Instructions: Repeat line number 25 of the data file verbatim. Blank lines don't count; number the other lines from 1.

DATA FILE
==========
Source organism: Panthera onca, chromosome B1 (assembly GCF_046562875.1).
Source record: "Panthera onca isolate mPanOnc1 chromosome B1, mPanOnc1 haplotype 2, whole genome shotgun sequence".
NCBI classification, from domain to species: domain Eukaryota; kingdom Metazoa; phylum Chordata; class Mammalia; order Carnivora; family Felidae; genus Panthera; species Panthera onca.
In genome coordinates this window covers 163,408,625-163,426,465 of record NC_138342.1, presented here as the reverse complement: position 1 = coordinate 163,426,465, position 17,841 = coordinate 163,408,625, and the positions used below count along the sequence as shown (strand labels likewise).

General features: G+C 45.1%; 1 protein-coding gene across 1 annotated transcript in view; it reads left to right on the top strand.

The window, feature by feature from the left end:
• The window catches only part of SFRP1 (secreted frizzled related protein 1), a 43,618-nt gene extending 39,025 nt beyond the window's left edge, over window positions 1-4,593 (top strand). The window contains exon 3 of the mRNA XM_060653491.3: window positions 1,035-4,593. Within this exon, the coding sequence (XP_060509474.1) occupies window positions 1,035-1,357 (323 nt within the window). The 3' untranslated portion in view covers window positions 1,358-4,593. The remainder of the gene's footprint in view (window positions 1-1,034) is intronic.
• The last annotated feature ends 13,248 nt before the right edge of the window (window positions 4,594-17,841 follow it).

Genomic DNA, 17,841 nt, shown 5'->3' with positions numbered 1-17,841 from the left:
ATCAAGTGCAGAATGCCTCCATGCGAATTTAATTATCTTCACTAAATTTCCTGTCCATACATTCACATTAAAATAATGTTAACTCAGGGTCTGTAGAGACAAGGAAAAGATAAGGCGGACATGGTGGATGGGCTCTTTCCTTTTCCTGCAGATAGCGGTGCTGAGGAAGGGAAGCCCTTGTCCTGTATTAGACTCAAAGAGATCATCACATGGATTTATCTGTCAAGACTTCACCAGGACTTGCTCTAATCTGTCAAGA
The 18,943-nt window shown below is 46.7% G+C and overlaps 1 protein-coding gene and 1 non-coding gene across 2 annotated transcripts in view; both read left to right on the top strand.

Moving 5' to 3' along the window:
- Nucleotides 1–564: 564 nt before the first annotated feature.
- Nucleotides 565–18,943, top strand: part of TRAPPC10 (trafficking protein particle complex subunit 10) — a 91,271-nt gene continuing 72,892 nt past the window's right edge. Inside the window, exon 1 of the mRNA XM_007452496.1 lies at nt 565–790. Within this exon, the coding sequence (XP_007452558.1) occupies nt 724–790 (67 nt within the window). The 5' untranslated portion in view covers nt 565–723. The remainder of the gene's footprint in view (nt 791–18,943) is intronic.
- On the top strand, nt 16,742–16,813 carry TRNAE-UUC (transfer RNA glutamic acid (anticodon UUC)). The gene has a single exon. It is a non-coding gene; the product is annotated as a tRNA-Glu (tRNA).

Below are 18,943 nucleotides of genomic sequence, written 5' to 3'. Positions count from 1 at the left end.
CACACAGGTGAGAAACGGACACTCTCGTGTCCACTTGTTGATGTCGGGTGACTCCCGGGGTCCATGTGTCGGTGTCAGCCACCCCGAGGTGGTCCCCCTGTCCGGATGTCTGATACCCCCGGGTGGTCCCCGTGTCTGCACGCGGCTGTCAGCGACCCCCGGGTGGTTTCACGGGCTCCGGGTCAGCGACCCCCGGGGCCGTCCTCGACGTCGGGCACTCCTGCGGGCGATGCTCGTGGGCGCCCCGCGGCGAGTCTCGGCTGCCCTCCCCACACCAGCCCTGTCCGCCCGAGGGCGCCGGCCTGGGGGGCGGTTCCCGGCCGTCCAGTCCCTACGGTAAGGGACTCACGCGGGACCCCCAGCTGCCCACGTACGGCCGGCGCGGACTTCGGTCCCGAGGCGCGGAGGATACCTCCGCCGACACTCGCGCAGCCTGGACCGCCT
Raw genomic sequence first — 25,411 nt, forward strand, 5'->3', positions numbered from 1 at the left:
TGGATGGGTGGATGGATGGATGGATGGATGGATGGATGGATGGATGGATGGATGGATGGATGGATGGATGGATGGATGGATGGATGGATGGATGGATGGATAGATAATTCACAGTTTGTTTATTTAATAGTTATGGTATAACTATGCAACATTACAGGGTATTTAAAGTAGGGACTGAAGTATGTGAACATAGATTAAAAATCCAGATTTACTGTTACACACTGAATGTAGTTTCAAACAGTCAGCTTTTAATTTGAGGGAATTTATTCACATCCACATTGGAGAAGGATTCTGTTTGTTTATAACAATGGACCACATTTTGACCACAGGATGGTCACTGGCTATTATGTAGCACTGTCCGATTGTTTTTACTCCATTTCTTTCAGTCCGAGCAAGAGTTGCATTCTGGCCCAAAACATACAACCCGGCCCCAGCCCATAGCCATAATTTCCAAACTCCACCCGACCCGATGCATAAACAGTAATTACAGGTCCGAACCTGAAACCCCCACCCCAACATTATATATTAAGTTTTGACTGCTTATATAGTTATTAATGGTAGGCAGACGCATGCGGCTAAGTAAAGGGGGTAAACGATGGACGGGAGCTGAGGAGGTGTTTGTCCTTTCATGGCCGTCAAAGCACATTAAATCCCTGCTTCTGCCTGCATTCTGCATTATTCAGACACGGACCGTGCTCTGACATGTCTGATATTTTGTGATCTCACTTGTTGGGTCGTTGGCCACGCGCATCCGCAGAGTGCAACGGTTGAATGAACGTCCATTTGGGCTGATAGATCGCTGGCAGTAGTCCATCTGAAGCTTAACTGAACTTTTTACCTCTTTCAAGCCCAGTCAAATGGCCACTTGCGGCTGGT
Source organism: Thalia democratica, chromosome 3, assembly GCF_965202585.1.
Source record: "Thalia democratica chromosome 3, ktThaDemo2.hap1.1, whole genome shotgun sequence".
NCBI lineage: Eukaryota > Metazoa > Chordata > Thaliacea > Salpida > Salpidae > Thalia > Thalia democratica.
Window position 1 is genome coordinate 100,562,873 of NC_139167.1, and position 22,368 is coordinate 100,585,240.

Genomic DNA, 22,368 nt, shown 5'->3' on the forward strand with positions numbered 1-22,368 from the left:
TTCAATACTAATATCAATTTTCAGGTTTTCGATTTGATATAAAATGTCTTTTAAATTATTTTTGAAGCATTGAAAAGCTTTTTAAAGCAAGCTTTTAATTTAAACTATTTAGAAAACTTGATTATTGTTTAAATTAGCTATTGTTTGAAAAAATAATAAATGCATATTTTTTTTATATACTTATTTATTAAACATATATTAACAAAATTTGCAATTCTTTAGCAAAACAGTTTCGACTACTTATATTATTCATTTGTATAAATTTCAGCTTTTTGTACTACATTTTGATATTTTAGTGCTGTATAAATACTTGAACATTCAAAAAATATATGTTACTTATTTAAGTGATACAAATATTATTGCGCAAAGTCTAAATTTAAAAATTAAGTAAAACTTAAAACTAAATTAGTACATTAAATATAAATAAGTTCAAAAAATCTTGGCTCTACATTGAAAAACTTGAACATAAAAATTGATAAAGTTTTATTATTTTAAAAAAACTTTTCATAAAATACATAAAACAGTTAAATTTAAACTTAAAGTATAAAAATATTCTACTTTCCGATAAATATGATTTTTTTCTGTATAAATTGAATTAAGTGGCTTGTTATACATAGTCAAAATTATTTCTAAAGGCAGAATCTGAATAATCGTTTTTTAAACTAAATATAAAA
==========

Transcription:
TTCAATACTAATATCAATTTTCAGGTTTTCGATTTGATATAAAATGTCTTTTAAATTATTTTTGAAGCATTGAAAAGCTTTTTAAAGCAAGCTTTTAATTTAAACTATTTAGAAAACTTGATTATTGTTTAAATTAGCTATTGTTTGAAAAAATAATAAATGCATATTTTTTTTATATACTTATTTATTAAACATATATTAACAAAATTTGCAATTCTTTAGCAAAACAGTTTCGACTACTTATATTATTCATTTGTATAAATTTCAGCTTTTTGTACTACATTTTGATATTTTAGTGCTGTATAAATACTTGAACATTCAAAAAATATATGTTACTTATTTAAGTGATACAAATATTATTGCGCAAAGTCTAAATTTAAAAATTAAGTAAAACTTAAAACTAAATTAGTACATTAAATATAAATAAGTTCAAAAAATCTTGGCTCTACATTGAAAAACTTGAACATAAAAATTGATAAAGTTTTATTATTTTAAAAAAACTTTTCATAAAATACATAAAACAGTTAAATTTAAACTTAAAGTATAAAAATATTCTACTTTCCGATAAATATGATTTTTTTCTGTATAAATTGAATTAAGTGGCTTGTTATACATAGTCAAAATTATTTCTAAAGGCAGAATCTGAATAATCGTTTTTTAAACTAAATATAAAA